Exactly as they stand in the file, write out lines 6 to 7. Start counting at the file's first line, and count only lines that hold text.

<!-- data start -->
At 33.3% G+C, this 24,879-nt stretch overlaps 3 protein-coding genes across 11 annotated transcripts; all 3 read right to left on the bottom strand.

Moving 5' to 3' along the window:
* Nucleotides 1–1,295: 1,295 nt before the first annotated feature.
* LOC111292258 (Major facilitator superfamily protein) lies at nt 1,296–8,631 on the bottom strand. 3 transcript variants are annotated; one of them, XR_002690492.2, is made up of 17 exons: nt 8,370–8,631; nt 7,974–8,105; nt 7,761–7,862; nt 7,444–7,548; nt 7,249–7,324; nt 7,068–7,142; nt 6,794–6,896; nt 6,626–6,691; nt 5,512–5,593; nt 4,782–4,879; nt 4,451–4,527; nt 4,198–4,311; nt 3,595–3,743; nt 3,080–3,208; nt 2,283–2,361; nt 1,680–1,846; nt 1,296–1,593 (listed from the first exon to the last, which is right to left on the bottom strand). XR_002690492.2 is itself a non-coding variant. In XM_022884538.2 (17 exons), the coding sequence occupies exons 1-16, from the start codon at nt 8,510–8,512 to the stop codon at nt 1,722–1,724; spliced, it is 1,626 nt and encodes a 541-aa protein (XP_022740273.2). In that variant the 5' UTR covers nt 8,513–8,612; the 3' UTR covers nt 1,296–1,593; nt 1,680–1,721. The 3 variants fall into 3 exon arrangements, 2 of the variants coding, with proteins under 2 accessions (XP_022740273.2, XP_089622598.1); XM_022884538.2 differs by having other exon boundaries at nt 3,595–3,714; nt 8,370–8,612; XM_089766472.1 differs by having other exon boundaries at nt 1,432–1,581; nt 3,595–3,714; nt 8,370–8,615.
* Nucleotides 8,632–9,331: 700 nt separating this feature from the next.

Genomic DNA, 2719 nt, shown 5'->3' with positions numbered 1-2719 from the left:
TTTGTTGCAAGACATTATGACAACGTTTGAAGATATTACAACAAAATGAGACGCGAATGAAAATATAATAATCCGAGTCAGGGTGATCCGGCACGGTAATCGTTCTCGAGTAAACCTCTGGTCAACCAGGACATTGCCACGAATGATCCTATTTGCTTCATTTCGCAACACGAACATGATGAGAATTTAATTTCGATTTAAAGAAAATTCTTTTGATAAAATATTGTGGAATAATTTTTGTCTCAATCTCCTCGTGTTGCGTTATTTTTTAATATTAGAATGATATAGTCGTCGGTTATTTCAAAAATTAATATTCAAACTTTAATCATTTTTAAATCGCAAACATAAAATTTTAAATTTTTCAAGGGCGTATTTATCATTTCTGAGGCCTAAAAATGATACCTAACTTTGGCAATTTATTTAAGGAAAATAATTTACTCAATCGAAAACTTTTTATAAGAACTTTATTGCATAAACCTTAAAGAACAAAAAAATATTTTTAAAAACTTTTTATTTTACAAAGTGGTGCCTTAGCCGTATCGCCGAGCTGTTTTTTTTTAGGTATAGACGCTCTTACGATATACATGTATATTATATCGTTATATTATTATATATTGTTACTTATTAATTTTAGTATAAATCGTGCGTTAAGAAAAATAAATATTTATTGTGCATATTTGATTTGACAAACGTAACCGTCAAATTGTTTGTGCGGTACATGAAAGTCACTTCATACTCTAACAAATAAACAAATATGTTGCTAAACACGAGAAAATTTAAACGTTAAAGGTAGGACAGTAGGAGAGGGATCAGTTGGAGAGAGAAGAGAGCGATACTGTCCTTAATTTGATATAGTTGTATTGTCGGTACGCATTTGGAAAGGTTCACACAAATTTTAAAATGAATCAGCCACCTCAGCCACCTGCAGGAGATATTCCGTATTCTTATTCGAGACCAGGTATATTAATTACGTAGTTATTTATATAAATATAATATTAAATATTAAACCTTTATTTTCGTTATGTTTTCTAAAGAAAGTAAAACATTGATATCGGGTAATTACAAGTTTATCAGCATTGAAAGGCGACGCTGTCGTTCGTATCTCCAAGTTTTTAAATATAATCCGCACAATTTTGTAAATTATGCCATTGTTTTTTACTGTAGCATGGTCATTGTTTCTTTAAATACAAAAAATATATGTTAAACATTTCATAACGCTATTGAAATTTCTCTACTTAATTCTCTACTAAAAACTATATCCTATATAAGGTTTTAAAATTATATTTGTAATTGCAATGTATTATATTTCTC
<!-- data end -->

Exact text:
Genomic DNA, 2719 nt, shown 5'->3' with positions numbered 1-2719 from the left:
TTTGTTGCAAGACATTATGACAACGTTTGAAGATATTACAACAAAATGAGACGCGAATGAAAATATAATAATCCGAGTCAGGGTGATCCGGCACGGTAATCGTTCTCGAGTAAACCTCTGGTCAACCAGGACATTGCCACGAATGATCCTATTTGCTTCATTTCGCAACACGAACATGATGAGAATTTAATTTCGATTTAAAGAAAATTCTTTTGATAAAATATTGTGGAATAATTTTTGTCTCAATCTCCTCGTGTTGCGTTATTTTTTAATATTAGAATGATATAGTCGTCGGTTATTTCAAAAATTAATATTCAAACTTTAATCATTTTTAAATCGCAAACATAAAATTTTAAATTTTTCAAGGGCGTATTTATCATTTCTGAGGCCTAAAAATGATACCTAACTTTGGCAATTTATTTAAGGAAAATAATTTACTCAATCGAAAACTTTTTATAAGAACTTTATTGCATAAACCTTAAAGAACAAAAAAATATTTTTAAAAACTTTTTATTTTACAAAGTGGTGCCTTAGCCGTATCGCCGAGCTGTTTTTTTTTAGGTATAGACGCTCTTACGATATACATGTATATTATATCGTTATATTATTATATATTGTTACTTATTAATTTTAGTATAAATCGTGCGTTAAGAAAAATAAATATTTATTGTGCATATTTGATTTGACAAACGTAACCGTCAAATTGTTTGTGCGGTACATGAAAGTCACTTCATACTCTAACAAATAAACAAATATGTTGCTAAACACGAGAAAATTTAAACGTTAAAGGTAGGACAGTAGGAGAGGGATCAGTTGGAGAGAGAAGAGAGCGATACTGTCCTTAATTTGATATAGTTGTATTGTCGGTACGCATTTGGAAAGGTTCACACAAATTTTAAAATGAATCAGCCACCTCAGCCACCTGCAGGAGATATTCCGTATTCTTATTCGAGACCAGGTATATTAATTACGTAGTTATTTATATAAATATAATATTAAATATTAAACCTTTATTTTCGTTATGTTTTCTAAAGAAAGTAAAACATTGATATCGGGTAATTACAAGTTTATCAGCATTGAAAGGCGACGCTGTCGTTCGTATCTCCAAGTTTTTAAATATAATCCGCACAATTTTGTAAATTATGCCATTGTTTTTTACTGTAGCATGGTCATTGTTTCTTTAAATACAAAAAATATATGTTAAACATTTCATAACGCTATTGAAATTTCTCTACTTAATTCTCTACTAAAAACTATATCCTATATAAGGTTTTAAAATTATATTTGTAATTGCAATGTATTATATTTCTC